This didn’t get much coverage, but the Aurora shooter rigged his apartment with a series of pretty sophisticated triggers designed to blow up the building and draw emergency response away from the theater so he could have more time to generate a body count. Think hard about the planning that took, folks. It took bomb techs three days to disarm the bombs in his apartment. Lots of people called the guy “crazy” in the aftermath of that horrible event, but most probably don’t realize that “crazy” guy wired up the proximity sensors from a garage door to blow up his apartment. He wasn’t just some wild-eyed, bewildered nutcase…his actions were as coldly calculated as they come.
Just to spread a little more cheer, it’s becoming more common for an explosion to be a first step in a multi-phase plan. Blow up one bomb, wait for EMS and police to arrive on scene to deal with the problem, and then blow up a second device hidden on scene to take out the first responders. Eric Rudolph blew up a pretty harmless bomb at an abortion clinic to draw in EMS and police response, and he set up a second bomb where he thought the command post for the emergency responders would be. In the Mumbai attack the terrorists used this multiple-explosive methodology to attack and delay police/military response.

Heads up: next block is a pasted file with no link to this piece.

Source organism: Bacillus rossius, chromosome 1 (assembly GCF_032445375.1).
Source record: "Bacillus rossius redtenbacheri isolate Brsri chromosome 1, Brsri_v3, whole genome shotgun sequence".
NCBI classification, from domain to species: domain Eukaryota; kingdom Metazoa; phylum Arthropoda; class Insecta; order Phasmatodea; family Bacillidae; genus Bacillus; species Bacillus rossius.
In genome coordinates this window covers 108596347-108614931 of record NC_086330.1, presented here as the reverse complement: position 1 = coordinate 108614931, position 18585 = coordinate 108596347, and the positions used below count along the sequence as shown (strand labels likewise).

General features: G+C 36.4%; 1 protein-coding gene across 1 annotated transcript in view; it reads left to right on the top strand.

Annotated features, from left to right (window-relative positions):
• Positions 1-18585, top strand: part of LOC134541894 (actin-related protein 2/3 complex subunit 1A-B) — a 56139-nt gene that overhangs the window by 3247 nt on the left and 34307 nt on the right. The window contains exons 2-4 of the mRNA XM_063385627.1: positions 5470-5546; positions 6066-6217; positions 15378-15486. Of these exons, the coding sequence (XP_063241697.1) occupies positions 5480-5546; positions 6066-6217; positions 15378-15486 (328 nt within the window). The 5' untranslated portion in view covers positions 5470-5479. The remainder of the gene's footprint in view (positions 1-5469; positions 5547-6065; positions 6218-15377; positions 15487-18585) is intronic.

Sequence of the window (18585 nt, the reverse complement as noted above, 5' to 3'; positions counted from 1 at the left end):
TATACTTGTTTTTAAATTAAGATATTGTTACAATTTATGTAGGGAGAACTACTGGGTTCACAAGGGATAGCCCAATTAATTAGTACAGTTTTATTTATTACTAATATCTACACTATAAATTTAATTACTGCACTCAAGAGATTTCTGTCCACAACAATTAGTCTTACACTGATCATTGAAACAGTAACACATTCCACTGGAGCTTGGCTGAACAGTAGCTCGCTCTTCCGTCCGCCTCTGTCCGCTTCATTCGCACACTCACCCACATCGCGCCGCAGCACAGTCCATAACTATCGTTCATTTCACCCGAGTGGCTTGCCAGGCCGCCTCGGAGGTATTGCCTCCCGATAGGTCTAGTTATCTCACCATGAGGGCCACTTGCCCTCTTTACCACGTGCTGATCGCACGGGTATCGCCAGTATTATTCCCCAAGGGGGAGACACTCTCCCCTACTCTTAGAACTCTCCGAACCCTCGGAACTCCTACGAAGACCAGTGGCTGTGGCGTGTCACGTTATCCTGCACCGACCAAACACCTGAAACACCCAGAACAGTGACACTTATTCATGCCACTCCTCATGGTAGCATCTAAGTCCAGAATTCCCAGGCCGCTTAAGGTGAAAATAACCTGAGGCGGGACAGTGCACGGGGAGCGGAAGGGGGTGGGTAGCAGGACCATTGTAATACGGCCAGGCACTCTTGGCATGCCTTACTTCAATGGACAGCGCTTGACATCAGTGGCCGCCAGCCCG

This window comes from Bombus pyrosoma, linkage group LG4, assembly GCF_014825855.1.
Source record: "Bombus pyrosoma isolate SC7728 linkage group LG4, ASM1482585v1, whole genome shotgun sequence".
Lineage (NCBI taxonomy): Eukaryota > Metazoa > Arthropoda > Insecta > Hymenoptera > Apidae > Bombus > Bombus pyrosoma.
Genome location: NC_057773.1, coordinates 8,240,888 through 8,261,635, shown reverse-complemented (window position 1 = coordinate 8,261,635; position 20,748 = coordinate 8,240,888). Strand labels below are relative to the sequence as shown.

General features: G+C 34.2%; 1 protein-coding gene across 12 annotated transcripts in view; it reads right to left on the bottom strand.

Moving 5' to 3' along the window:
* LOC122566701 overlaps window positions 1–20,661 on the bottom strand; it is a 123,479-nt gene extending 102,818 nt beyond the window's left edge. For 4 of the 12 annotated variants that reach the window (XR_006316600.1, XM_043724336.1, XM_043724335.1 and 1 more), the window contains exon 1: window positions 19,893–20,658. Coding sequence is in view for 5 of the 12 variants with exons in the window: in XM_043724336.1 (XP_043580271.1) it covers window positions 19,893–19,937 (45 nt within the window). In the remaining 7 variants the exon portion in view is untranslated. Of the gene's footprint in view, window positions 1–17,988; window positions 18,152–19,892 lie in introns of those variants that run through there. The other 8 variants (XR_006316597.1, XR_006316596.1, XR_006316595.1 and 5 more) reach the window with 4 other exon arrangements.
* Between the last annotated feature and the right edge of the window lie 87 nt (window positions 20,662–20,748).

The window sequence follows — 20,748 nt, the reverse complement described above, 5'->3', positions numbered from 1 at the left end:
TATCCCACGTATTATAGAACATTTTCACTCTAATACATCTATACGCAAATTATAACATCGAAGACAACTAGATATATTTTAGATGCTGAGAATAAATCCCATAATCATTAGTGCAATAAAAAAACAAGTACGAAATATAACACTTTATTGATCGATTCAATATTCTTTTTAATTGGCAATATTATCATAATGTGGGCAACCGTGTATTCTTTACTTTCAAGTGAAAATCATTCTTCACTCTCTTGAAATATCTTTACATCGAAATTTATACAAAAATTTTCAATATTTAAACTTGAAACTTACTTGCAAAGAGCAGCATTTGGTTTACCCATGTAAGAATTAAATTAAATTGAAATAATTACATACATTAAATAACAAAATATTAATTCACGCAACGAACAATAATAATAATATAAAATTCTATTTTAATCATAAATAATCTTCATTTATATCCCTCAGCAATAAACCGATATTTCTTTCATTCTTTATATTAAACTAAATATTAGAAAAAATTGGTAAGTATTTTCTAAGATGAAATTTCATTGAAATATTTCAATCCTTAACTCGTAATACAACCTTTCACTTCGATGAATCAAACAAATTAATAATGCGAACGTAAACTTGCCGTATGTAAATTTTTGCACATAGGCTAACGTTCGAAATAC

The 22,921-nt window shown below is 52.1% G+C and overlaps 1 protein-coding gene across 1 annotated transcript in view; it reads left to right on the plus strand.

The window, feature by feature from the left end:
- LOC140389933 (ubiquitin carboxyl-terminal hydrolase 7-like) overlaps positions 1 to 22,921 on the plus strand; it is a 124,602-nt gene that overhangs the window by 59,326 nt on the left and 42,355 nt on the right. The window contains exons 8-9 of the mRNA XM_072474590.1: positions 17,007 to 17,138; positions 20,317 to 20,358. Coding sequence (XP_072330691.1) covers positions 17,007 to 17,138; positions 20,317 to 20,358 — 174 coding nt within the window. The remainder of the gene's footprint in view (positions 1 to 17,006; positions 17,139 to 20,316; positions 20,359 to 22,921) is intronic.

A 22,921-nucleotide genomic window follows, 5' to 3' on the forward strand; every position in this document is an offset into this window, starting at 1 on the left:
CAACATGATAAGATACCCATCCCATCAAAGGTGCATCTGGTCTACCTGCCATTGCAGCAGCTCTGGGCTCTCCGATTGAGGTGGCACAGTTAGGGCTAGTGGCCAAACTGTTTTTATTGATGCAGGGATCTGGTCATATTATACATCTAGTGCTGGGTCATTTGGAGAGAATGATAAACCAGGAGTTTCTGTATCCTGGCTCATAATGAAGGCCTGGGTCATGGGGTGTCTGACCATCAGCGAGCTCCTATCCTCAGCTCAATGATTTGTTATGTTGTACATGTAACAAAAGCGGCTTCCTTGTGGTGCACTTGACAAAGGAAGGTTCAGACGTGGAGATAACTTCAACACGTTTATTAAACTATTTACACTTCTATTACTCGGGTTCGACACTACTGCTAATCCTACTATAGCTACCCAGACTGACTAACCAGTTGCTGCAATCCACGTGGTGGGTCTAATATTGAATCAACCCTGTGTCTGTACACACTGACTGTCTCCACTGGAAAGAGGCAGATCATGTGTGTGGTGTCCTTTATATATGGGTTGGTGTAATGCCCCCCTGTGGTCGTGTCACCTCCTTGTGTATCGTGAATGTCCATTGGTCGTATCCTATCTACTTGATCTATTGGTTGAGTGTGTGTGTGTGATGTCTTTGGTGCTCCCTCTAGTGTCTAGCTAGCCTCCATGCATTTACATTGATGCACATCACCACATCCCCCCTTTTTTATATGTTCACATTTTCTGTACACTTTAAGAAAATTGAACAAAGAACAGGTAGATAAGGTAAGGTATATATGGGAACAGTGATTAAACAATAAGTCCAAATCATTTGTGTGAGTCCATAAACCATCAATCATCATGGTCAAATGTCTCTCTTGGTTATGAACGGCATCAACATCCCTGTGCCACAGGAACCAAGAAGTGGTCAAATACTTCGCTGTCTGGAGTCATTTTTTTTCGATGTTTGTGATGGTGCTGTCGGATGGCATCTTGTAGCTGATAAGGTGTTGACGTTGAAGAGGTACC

Note that at every single one of these incidents I have mentioned ordinary citizens are present either as intended victims or survivors. That means people just like you are present at the scene of just about every bombing. It happens to people just like you…so maybe it’s a good idea to have some familiarity with how bombings happen, no?
None of these are happy scenarios to think about. That’s where the course’s label is derived from…the unthinkable. The stuff people don’t want to ponder because it involves acknowledging a very limited control of events and a very limited number of options in response. The gun, to many, is their talisman of control. The magic totem that’s going to give them a say in their destiny when bad things happen.
The gun is certainly a wonderful and very powerful tool, but it’s not wise to pin your survival strategies entirely upon the possession of that tool. “Unthinkable” arms you with information. Critical crucial knowledge that may not be needed every day, but if the “Unthinkable” actually happens to you it gives you enough exposure to know there is almost always something you can do to improve your situation. The exposure opens your mind (which will not be functioning at peak efficiency in a life-or-death situation) to possibilities for winning even when others might insist that all hope is lost…and that’s the mindset that sees people through the worst of situations.